Problem: Domain Admins (and other Protected Group members) can’t set their own password
User accounts that are members of Protected Groups, such as Domain Admins, have their Access Controls Lists (ACLs) set to match the ACL of the AdminSDHolder object every 60 minutes (reference: https://technet.microsoft.com/en-us/magazine/2009.09.sdadminholder.aspx).
Because of this, those User accounts are not able to change their own password when either…
- The password expires
- They press ctrl+alt+del and select the “change password” option
…because the Security Description Propagator (SDPROP) removes those permissions every time it runs and matches the User’s ACL to AdminSDHolder.
When SDProp Runs, a lot of things happen (Microsoft and other sources are going to be much better for info), but a couple of things happen that are directly related to the problem described above. I’m going to do my best to explain them below.
To start, I went into ADUC, into the Properties of my Domain Admin account, and flipped the “User cannot change password” checkbox on (applied changes) and off again (applied changes). This will put my Domain Admin user account into a state where it can change its own password in the two scenarios that are mentioned in the “Problem” section of this document.
After you do that (and before SDProp runs again at its’ regular 60min interval…timing may be tough here), if you go to the Security Tab, you will notice that “Everyone” is granted the “Change password” permissions. Now, you may be thinking to yourself – “Everyone? That can’t be right.” Well, it is. This is a default entry (for objects that aren’t protected by SDAdminHolder):
The Everyone group has Change Password permissions on all computer and user objects so that unauthenticated or “anonymous” users or computers are able to change their passwords when they expire without having to be authenticated first. If the anonymous user is denied the ability to change passwords, the user would be unable to change the password without logging on. (https://support.microsoft.com/en-us/kb/242795)
Things would obviously be at a stand-still if a user with an expired password needed to log in before they were allowed to set a new password.
However, if you wait for SDProp to run (or force it as in screenshot below- reference end of article instructions using LDP.exe: https://technet.microsoft.com/en-us/magazine/2009.09.sdadminholder.aspx ) and wait for it to complete…
…SDProp removes the “Change Password” permission that’s assigned to “Everyone”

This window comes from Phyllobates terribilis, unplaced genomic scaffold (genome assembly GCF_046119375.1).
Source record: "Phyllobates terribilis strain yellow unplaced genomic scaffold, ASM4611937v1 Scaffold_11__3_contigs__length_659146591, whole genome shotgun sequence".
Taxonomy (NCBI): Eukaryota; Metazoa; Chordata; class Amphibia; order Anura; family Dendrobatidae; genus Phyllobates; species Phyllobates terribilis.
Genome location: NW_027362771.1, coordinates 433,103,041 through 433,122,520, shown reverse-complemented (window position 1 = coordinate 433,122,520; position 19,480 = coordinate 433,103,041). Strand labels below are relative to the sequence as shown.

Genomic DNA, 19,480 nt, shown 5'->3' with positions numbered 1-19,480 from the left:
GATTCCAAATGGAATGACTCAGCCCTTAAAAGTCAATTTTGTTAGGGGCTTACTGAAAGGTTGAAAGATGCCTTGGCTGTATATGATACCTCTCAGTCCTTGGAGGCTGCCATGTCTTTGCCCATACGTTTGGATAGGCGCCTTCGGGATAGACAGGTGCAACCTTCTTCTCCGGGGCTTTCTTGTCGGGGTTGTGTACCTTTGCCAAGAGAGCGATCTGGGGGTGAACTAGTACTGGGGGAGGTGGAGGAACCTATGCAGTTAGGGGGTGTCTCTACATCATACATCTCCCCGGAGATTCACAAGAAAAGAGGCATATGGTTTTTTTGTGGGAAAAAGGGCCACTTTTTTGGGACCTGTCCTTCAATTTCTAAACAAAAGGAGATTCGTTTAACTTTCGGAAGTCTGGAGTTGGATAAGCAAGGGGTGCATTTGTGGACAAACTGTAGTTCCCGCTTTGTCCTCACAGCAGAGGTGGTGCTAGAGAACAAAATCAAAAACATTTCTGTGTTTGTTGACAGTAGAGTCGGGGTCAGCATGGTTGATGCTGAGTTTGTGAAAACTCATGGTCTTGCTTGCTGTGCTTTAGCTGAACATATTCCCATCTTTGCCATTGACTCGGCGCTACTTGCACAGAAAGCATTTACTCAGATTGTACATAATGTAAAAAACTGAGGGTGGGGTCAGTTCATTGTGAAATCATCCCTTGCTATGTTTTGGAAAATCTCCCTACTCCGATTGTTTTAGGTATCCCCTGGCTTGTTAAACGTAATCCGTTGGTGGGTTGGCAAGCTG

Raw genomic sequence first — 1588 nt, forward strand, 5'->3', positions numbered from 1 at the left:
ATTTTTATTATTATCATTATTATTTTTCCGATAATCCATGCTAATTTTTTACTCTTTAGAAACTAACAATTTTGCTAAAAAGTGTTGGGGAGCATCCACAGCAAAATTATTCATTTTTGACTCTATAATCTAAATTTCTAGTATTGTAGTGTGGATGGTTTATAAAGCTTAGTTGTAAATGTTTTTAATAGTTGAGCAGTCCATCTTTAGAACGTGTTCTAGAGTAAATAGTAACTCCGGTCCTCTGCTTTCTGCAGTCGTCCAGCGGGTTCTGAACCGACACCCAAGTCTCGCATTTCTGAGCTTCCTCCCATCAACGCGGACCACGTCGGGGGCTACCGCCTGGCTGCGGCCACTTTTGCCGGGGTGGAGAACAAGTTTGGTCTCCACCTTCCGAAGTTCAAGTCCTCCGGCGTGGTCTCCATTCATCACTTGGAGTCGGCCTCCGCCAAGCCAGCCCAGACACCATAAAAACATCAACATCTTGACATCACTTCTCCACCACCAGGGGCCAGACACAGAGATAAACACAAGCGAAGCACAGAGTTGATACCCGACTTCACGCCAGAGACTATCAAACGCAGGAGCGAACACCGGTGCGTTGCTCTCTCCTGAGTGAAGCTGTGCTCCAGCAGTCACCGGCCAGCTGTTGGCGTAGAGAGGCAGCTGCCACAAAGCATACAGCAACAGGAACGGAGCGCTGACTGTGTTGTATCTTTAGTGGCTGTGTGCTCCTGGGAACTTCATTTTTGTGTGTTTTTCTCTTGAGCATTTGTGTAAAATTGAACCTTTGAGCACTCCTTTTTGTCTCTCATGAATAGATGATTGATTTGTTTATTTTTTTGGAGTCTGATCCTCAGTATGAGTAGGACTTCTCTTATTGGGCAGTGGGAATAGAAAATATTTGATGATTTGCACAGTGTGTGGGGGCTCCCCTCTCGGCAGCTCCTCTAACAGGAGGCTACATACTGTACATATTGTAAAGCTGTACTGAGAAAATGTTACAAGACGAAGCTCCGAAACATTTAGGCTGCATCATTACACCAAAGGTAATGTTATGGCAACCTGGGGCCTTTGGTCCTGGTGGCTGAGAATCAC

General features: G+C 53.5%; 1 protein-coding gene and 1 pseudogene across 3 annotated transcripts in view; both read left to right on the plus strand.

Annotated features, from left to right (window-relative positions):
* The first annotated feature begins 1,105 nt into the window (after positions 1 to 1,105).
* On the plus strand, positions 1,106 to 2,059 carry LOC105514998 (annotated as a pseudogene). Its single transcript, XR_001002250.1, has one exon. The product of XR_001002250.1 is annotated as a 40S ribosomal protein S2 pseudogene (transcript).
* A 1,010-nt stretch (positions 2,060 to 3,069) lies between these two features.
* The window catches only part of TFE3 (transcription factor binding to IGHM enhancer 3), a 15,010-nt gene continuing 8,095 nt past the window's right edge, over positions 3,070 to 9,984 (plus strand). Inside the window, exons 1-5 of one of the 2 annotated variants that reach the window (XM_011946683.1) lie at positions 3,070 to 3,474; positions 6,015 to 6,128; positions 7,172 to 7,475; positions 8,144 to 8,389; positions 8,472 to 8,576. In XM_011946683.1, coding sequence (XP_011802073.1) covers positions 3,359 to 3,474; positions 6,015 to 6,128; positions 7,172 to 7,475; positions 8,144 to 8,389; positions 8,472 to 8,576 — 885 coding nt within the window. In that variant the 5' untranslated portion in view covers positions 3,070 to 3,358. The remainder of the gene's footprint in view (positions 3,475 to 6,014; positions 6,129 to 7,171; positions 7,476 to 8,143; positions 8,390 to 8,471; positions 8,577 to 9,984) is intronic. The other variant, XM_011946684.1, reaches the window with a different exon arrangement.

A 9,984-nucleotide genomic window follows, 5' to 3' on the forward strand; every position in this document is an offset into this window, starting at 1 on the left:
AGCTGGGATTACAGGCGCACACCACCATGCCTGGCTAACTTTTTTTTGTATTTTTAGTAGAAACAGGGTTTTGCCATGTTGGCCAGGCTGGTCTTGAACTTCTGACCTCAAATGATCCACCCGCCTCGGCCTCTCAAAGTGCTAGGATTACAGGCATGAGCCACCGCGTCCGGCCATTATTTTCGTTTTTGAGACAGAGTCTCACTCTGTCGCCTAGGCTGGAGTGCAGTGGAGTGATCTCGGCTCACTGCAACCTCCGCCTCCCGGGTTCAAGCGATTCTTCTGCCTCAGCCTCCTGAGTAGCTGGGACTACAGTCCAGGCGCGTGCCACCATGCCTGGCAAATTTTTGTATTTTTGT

Proving that granting “Everyone” the “Change password” permission is all it takes:
Now that my Domain Admin account has been modified by SDProp and is unable to change its own password, let’s forget about flipping the “User cannot change password” setting. We want to confirm that granting “Everyone” the “Change password” permission is all it takes, and there’s nothing else happening that’s preventing the change. So just go right to the Security ACLs. Click “Advanced” and then “Add…” search for “Everyone” and click “OK”
In the new Permission Entries that apply to “Everyone”, Scroll down until you see “Change password”, check the “allow” box, and click OK.
With that set, you will see “Everyone” has been granted the “Change Password” permission on the Security Tab for this User account. And you can successfully log on as that user, press CTRL+ALT+DEL, and choose the “Change password” option.
Now the remaining question is – what should be done, if anything, to allow a Domain Admin (or another user account that is a member of a Protect Group) the ability to change their password without asking another Domain Admin to fix the ACL so that they are (temporarily) allowed to do it?
I haven’t seen a lot of good recommendations on solving this problem (or is it a problem? there is good reason for SDProp to protect these accounts…). Everything I can think of is a little “hacky”. There should be a widely accepted fix for this. I would be hesitant to implement any fix that’s really unique to one particular environment, because I’m concerned about ongoing supportability, and the fact that, eventually, someone else will be responsible for managing the environment and they won’t be familiar with it.